South East Asia–Middle East–Western Europe 4 (SEA-ME-WE 4) is an optical fibre submarine communications cable system that carries telecommunications between Singapore, Malaysia, Thailand, Bangladesh, India, Sri Lanka, Pakistan, United Arab Emirates, Saudi Arabia, Sudan, Egypt, Italy, Tunisia, Algeria and France. It is intended to be a complement to, rather than a replacement for, the SEA-ME-WE 3 cable.
- 1 Network topology
- 2 History
- 3 Outages
- 3.1 30 January 2008
- 3.2 19 December 2008
- 3.3 14 April 2010 shunt fault
- 3.4 May 2010 fault
- 3.5 5 July 2010
- 3.6 11 May 2012 fault
- 3.7 6 June 2012 fault
- 3.8 15–20 November 2012 fault
- 3.9 17 January 2013 fault
- 3.10 21–25 January 2013 fault
- 3.11 27 March 2013 fault
- 3.12 25–28 December 2013 fault
- 3.13 20 November - 18 December 2014 fault
- 3.14 19 January 2015 fault
- 3.15 4 February 2015 fault
- 4 Management and administration
- 5 Applications
- 6 Technologies
- 7 Interception
- 8 See also
- 9 References
- 10 External links
- Landing points
The SEA-ME-WE 4 cable system was developed by a consortium of 16 telecommunications companies which agreed to construct the project on 27 March 2004. Construction of the system was carried out by Alcatel Submarine Networks (now a division of Alcatel-Lucent) and Fujitsu. The eighteen month construction project was completed on 13 December 2005 with a cost estimate of US$500 million. Segment 1 construction, running 8,000 kilometres from Singapore to India, was done by Fujitsu, which also provided the submarine repeater equipment for Segment 4.
30 January 2008
On 30 January 2008, Internet services were widely disrupted in the Middle East and in the Indian subcontinent following damage to the SEA-ME-WE 4 and FLAG Telecom cables in the Mediterranean Sea. Disruptions of 70 percent in Egypt, and 60 percent in India were reported along with problems in Bahrain, Bangladesh, Kuwait, Pakistan, Qatar, Saudi Arabia and United Arab Emirates. In India, small users felt the impact while ISPs could service large users who have more lucrative contracts.
While the respective contributions of the two cable systems to this blackout is unclear, network outage graphs show anomalies at 0430 UTC and again at 0800 UTC. The FALCON submarine communications cable was reported severed off the coast of Dubai in the Persian Gulf on 1 February 2008, making it the third over a two-day period.
Though the cause of the damage to SEA-ME-WE 4 or FLAG has not been declared by either cable operator and 12 hours of video before and after the incident show no ships being in the area, a number of sources speculate these were caused by a ship's anchor near Alexandria, while the Kuwait government attributes the breaks to "weather conditions and maritime traffic". The New York Times reported that the damage occurred to the two systems separately near Alexandria and Marseilles. The water near Alexandria is restricted and Egypt knew of "no passing ships" at the time.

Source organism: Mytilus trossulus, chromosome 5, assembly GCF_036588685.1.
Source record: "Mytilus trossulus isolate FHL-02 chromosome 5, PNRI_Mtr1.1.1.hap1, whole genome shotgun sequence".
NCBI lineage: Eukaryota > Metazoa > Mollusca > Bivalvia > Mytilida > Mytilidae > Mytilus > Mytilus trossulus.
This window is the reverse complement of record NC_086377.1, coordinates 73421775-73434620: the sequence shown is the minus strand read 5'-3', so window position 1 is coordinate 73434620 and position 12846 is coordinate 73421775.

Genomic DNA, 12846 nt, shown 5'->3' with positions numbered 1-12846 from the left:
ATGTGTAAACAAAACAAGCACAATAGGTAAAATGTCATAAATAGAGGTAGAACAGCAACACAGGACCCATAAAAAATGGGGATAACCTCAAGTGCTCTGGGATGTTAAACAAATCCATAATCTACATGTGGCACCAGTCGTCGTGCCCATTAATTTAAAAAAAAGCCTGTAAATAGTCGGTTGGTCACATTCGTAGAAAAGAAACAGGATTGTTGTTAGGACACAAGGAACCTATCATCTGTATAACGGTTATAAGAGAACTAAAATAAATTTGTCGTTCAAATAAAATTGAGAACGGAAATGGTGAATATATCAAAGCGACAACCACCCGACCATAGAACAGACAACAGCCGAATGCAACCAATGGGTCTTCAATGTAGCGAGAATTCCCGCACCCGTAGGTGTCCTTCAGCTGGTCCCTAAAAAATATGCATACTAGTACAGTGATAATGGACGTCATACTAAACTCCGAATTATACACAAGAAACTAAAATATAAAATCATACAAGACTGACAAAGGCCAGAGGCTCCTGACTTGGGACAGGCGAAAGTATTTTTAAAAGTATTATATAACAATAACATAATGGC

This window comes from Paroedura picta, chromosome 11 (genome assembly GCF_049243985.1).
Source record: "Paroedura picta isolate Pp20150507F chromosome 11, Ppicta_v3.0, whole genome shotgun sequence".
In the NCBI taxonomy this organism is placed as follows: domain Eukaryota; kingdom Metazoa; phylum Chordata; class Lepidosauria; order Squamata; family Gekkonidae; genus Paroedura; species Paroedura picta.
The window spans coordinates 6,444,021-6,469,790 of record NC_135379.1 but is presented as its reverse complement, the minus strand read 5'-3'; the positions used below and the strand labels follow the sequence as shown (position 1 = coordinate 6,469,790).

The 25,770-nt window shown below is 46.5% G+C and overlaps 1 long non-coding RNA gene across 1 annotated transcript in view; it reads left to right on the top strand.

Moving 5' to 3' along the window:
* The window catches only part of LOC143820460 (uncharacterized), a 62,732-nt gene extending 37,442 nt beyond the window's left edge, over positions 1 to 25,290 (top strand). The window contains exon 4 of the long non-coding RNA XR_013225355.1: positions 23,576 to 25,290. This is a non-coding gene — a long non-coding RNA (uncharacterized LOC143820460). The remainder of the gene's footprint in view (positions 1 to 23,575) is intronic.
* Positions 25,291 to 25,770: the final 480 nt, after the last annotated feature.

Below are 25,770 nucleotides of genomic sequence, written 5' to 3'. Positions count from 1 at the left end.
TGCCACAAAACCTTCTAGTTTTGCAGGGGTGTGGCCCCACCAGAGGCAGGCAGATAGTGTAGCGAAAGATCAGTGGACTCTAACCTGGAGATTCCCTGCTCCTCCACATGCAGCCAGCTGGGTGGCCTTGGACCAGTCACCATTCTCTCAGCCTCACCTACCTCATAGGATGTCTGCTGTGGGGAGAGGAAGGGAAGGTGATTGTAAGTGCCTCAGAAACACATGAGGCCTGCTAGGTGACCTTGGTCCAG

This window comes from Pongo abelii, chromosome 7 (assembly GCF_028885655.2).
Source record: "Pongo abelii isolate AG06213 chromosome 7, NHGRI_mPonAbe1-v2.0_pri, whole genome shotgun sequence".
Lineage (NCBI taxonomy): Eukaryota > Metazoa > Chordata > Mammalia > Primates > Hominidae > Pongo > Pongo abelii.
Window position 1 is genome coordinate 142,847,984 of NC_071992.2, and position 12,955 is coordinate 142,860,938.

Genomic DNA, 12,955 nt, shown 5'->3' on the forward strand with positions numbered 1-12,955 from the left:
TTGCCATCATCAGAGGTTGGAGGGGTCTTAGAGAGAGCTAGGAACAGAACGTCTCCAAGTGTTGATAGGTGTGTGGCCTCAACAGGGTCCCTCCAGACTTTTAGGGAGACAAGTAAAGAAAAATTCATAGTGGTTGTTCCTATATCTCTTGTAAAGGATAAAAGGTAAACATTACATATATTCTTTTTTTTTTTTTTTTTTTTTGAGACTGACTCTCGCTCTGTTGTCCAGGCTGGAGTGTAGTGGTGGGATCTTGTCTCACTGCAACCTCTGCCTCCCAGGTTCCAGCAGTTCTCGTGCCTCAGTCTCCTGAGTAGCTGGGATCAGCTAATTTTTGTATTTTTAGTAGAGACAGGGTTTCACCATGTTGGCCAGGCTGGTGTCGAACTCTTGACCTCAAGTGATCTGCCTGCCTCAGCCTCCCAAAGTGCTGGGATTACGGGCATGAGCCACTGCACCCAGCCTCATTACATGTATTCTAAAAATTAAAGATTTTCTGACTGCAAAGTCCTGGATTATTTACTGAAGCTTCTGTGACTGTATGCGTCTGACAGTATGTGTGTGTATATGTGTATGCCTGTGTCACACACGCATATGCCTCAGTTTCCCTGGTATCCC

For a number of days, SEA-ME-WE 3 was the only remaining cable connecting Europe to the Middle East via Egypt. Data transmission capacity between India and Europe was reduced by 75 percent, causing much of the traffic between these sites to be rerouted through the Pacific and Atlantic Oceans.
19 December 2008
14 April 2010 shunt fault
May 2010 fault
Another cable fault, disrupting the connection between Malaysia, Mumbai and Europe.
5 July 2010
Services between Mumbai and Mombasa were down from 9:19 GMT/5 July 2010. Services in South Africa, all regions was also experienced and rerouting was experienced. On Mweb's website it was listed as ADSL Outage number 8084.
11 May 2012 fault
The submarine cable South East Asia-Middle East-Western Europe 4 (SeaMeWe-4) was reportedly cut near Alexandria, disrupting internet services in Pakistan. Reportedly SMW4 was cut in April 2012 too, but was restored on the same day.
6 June 2012 fault
On this day, at around 6.30pm (GMT+8), Sea-Me-We 4 had a cut near Singapore causing disruption to voice and internet services from Singapore and Malaysia to Bangladesh. Service disruption affected the eastern route into Bangladesh while western one is not affected. 
15–20 November 2012 fault
Over this week, Eastern Segment of SMW4 went down, maintenance work was performed in the eastern segment causing degraded internet in the Eastern part of the section and services were restored to normal on 20 November around 4:00PM (GMT+5). While western traffic was not affected.
17 January 2013 fault
On this day, at around 1:00PM (GMT+5), segment of SMW4 had gone down causing disruption to voice and internet services.
21–25 January 2013 fault
Over this week, maintenance work was performed between Malaysia and Thailand causing degraded internet in the Eastern part of the section. While western one is not affected.
27 March 2013 fault
A cut in the segment 4 of South East Asia-Middle East-Western Europe 4 (SEA-ME-WE 4) submarine optical fiber cable on Wednesday morning (27 March 2013) has been reported leading to a degradation of internet speed by 60% in several countries including Pakistan and Egypt. A consortium of SEA-ME-WE-4 Cable System is working on the fault but they have not come up with a resolution time for this problem and confirmed nature of fault is yet to be determined
Three men were arrested for trying to cut the cable near Alexandria.
The issue was resolved on the 8 April 2013.
25–28 December 2013 fault
Fiber cut in SMW4 segment 3 (Egypt terrestrial path). Slow internet speeds throughout Pakistan according to a tweet from a Pakistan telecom engineer.
20 November - 18 December 2014 fault
Fiber has a fault, according to a news article. Unconfirmed reports claim that it was repaired on the 18th of December, although its effects were still being observed for at least several days more.
19 January 2015 fault
4 February 2015 fault